Alaska Sleep Education Center

How Does Modafinil Work To Regulate Sleep?

Posted by Jennifer Hines

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on Feb 7, 2022 7:39:16 AM

Does Modafinil help sleep problems?

A person who keeps dozing off in the day reaches for modafinil for the same reason a person who can’t sleep at night goes for sleeping pills. Given that it does its job of keeping you wide awake and improving cognitive function well, it’s no surprise some consider it as a ‘nootropic’ or smart drug—one of the most common to boot.

Yet, despite years of research into this drug, experts still can’t put their finger on how it really works. Instead, they have tons of evidence implying that it effectively manages sleep disorders. Some ongoing trials even suggest that modafinil is a viable treatment for several mental health conditions like schizophrenia and substance use disorder.

There’s a lot to consider about modafinil before considering buying it online. This article will explain the nuts and bolts of modafinil and ideas on how it regulates sleep.

 

Background

The drug’s origins can be traced back to France in 1974 when chemists at a pharmaceutical company discovered a new molecule named adrafinil. Preliminary tests on mice showed that adrafinil caused a significant increase in motor activity without the usual effects when taking stimulants such as increased blood pressure.

Modafinil wouldn’t be discovered until two years later when another pharmaceutical company was looking for a substance that could improve cognitive function among the elderly. By the early 1980s, both drugs entered the market, with modafinil prescribed for treating hypersomnia.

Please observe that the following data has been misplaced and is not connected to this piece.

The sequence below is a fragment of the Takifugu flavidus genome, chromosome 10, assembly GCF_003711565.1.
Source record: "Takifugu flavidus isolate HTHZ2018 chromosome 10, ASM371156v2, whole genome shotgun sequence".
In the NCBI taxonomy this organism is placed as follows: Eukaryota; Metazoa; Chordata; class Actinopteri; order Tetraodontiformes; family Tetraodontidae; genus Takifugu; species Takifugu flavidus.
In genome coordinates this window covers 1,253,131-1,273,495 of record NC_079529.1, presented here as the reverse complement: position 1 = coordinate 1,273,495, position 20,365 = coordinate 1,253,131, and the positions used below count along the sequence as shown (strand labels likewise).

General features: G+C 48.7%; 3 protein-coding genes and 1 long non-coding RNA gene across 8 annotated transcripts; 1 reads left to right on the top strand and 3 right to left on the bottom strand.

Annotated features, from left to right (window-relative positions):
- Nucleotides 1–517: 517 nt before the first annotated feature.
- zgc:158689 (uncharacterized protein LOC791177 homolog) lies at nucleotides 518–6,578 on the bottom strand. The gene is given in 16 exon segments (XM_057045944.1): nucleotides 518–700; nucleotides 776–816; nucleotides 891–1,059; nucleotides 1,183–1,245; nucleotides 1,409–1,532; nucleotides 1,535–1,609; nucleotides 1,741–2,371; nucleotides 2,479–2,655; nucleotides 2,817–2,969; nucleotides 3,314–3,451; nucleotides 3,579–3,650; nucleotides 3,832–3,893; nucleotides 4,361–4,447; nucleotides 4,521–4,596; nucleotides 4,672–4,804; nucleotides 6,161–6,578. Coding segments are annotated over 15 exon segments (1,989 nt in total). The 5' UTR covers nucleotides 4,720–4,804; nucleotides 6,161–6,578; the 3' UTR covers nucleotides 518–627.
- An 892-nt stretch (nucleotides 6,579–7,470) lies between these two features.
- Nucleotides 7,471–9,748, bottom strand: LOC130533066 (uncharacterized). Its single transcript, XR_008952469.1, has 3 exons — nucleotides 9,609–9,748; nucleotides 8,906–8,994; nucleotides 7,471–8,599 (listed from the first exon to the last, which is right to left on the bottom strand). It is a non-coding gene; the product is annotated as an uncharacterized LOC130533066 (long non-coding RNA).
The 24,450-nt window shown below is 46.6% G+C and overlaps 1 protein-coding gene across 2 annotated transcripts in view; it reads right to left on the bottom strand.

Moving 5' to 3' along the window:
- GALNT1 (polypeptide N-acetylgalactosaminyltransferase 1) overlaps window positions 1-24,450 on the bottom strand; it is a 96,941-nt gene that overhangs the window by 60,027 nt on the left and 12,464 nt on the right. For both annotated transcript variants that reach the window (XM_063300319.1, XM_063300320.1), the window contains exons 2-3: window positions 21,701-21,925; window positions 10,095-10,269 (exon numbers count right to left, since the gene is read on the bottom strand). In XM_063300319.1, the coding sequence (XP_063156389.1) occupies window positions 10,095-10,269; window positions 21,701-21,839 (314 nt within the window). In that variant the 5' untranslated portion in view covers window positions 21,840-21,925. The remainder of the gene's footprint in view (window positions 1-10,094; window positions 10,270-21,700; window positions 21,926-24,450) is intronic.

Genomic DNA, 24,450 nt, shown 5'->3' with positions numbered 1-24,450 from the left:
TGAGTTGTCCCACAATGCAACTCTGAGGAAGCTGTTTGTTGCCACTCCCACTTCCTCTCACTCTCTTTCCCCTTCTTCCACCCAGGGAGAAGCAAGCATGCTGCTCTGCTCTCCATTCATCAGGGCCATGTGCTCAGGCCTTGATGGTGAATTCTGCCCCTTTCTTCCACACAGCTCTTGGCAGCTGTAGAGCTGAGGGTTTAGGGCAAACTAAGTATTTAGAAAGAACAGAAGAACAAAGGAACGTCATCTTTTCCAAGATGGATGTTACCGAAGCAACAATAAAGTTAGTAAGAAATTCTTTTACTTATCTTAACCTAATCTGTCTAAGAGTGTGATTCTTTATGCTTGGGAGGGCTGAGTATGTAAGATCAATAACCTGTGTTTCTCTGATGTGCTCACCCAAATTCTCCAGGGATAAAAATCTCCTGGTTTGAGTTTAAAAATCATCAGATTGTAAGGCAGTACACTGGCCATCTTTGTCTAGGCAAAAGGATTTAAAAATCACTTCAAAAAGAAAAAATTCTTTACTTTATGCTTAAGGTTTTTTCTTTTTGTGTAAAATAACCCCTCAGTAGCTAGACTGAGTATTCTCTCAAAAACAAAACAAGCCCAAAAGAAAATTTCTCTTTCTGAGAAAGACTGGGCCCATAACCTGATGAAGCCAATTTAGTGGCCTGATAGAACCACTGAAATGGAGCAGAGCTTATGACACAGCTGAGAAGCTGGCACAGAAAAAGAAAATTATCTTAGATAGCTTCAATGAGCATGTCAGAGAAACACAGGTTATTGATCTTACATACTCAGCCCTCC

The difference between the two drugs stems from their potency—modafinil is more potent than adrafinil. A 100 mg dose of modafinil can induce the same effect as a 300 mg dose of adrafinil. Modafinil also takes effect more quickly, kicking in within 90 minutes of taking the drug, unlike 150 minutes for adrafinil.

However, modafinil’s potency is enough for the federal government to classify it as a Schedule IV drug. While less likely to be abused than Schedule III drugs and above, modafinil requires a doctor’s prescription. It’s also quite pricey, with 20 tablets costing on average USD$300.

 

FunctionSleepy woman yawns at work.

Modafinil’s way of keeping people wide awake remained largely a mystery until the early 1990s when the first studies were published. These studies found that the drug has three known effects: